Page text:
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a) The study of the homeostatic mechanisms that control B and T cell numbers.
b) The study of the mechanisms of lymphocyte survival: the rates of production, renewal and death.
c) The study of the role of lymphocyte competition in the selection and control of the primary and memory immune responses.
B cell homeostasis and selection of IgM-secreting cells (Yi Hao).
We have studied the role of BM B cell production in the renewal of peripheral B cells and the feedback mechanisms that control the entry of newly formed B cells into the peripheral B cell pools. When resting lymph node B cells are injected into B cell deficient hosts a fraction of the transferred cells expands and constitute a highly selected population which survives for prolonged periods of time by continuous cell renewal at the periphery. Although the number of donor B cells recovered is low, a significant fraction shows an activated phenotype and the serum IgM levels are as in normal mice. This population of activated B cells is resistant to replacement by a new cohort of B cells and is able to feedback regulate both the entry of newly formed B cells into the peripheral pool and terminal differentiation. These findings suggest that peripheral B cell selection follows the rule “first come, first served” and that IgM-secreting cells are generated from a pool of stable activated B cells with an independent homeostasis.
We questioned whether Ig secretion by the first population was responsible for the feedback effect observed. To test this hypothesis we used B cells from mutant mice, which are unable to secrete IgM. Our findings indicate that IgM secretion is not determinant in the feedback effect. We are currently testing alternative mechanisms. These experiments were done in collaboration with Dr. M. Ehrenstein (London).
Toll-like Receptor 9 controls key checkpoints of B lymphocyte development (Yi Hao).
Toll-like receptors are involved in the expansion of autoreactive B lymphocytes. In collaboration with Drs. J.P. Pereira and P. Vieira (U. Dev. Lymph., Inst. Pasteur) we showed that the immature B cell compartment of young, but not adult, TLR9-deficient mice developed earlier than that of C57BL/6 mice. By a competitive repopulation strategy we showed that TLR9 signaling is necessary at key checkpoints of the murine B cell developmental program, selection into secondary lymphoid organs, and differentiation into Ig-secreting plasma cells.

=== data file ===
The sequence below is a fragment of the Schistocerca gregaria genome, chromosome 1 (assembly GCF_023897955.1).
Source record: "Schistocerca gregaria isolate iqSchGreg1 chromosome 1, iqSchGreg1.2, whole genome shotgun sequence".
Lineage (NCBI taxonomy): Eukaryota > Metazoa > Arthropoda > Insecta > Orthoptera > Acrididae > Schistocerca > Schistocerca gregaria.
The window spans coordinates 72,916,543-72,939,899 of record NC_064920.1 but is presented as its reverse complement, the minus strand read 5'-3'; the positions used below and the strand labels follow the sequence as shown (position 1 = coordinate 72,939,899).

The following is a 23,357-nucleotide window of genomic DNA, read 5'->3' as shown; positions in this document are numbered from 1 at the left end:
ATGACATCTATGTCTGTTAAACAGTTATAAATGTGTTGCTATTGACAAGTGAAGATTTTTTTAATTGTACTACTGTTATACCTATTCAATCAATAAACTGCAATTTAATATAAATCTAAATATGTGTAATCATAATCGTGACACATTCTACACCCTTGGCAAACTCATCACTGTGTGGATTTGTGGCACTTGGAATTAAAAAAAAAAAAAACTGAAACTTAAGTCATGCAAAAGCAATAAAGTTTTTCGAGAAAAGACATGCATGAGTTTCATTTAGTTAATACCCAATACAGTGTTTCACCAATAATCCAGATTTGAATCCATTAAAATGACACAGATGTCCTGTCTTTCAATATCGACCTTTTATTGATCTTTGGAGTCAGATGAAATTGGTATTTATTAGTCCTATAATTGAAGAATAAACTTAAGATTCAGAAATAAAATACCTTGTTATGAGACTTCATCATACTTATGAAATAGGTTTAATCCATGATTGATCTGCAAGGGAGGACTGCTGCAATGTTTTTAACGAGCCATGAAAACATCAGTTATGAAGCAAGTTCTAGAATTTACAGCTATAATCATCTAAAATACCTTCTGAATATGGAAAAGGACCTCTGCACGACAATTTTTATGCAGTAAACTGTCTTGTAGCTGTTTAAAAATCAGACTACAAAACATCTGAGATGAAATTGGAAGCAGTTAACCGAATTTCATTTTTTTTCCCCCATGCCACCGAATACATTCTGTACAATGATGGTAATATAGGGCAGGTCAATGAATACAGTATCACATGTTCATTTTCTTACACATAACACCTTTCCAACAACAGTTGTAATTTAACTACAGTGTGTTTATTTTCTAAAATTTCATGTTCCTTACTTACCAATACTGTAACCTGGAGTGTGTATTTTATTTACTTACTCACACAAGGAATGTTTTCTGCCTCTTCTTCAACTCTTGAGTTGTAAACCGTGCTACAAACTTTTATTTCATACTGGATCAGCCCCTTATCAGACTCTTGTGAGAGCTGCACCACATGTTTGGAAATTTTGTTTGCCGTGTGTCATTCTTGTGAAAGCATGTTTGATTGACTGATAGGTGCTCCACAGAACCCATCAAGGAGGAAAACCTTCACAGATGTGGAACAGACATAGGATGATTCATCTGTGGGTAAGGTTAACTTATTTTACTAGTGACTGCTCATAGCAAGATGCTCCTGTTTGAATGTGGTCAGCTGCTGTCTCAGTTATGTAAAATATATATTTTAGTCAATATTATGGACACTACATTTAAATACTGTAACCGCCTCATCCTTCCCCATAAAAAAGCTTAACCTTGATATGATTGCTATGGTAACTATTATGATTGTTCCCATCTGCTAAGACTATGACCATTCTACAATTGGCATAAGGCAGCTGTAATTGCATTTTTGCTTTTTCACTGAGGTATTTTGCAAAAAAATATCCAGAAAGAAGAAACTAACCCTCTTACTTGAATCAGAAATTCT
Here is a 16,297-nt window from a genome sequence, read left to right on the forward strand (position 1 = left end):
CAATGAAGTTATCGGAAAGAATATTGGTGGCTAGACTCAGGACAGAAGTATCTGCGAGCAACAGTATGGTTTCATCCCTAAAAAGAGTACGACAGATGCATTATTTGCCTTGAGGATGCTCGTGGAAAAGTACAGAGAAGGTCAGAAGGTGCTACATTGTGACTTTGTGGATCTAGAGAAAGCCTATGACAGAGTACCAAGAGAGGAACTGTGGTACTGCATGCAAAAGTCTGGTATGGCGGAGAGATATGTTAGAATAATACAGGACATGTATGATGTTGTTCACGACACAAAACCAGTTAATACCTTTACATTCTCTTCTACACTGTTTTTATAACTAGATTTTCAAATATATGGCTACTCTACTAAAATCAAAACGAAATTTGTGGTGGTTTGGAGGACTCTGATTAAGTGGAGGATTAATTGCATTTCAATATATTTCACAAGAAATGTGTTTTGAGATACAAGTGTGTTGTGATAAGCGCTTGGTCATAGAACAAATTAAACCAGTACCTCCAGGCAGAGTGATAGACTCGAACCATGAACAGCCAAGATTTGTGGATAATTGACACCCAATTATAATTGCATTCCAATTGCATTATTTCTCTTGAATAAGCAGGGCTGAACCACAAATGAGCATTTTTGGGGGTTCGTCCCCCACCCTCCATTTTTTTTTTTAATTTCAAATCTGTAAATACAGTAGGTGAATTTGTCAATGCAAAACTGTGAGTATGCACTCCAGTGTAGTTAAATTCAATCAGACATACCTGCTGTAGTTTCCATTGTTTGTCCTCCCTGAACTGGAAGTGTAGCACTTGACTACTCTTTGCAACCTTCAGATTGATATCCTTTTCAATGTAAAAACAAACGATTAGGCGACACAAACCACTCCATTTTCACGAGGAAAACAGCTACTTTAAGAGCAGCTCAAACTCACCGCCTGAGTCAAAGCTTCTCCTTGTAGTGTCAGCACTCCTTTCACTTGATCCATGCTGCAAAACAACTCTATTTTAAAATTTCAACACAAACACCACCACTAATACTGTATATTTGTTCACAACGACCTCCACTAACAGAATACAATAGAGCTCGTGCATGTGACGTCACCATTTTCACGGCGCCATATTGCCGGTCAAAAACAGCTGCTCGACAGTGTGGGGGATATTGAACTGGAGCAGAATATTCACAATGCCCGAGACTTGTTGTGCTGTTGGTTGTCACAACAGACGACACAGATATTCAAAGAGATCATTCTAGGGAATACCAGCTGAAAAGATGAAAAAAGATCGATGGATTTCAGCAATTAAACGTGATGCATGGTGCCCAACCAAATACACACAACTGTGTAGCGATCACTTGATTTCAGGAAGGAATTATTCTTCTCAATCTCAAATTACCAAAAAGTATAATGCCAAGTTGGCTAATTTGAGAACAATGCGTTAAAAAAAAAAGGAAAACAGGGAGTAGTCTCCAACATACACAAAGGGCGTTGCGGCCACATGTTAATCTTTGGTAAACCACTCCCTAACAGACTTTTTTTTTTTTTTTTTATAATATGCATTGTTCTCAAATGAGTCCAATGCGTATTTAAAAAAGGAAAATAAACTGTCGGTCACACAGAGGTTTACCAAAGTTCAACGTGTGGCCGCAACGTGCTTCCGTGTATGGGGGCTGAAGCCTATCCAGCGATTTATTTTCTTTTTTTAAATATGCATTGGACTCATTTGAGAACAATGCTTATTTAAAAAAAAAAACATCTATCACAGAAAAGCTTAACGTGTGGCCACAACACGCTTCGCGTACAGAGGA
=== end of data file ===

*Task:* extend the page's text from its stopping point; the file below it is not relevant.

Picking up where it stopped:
CD8 T cell survival (Yi Hao).
In collaboration with Nicolas Legrand we continued to compare the MHC requirements for the survival of several monoclonal CD8+ T cells expressing different TCR specificities and phenotypes, by following T cell fate upon transfer into T cell deficient mice lacking selective MHC class I molecules. We found that while the survival of naïve aHY and P14 CD8+ T cells strictly require the presence of the H-2Db restricting element, OT-1 can survive in absence of its H-2Kb restricting element and even in complete absence of any MHC class I molecule. We also studied the possible role of MHC class I as a resource by following the fate of monoclonal CD8+ T cells in mouse BM chimeras containing limited numbers of MHC class I expressing cells. We found that the number of MHC-expressing cells and the ability of the TCR to recognize different MHC molecules determine CD8+ T cell survival and the size of the peripheral pool. Since these different capacities control clone size and niche formation, they likely have a major role in the final composition of peripheral T cell repertoires. By comparing the fate of naive and activated/memory cell from diverse polyclonal CD8+ T cell populations in absence of MHC class I, we illustrate that cells expressing promiscuous TCRs are preferentially found in the “natural memory/activated pool”.
Role of the MHC-ligand/TCR interactions in the survival and LDO of CD8 T cells (Sylvie Garcia).
The involvement of TCR/MHC-peptide interactions in the survival of CD4 and CD8 naïve T cells is well documented. It has also been proposed lymphopenia driven proliferation (LDP) is controlled by specific TCR/MHC-peptide interactions. In both cases, these interactions would be of weak affinity and similar of those involved during thymic positive selection. Nevertheless, the nature of these interactions and the overlapping between those involved in the survival vs. LDP of T cells is unknown.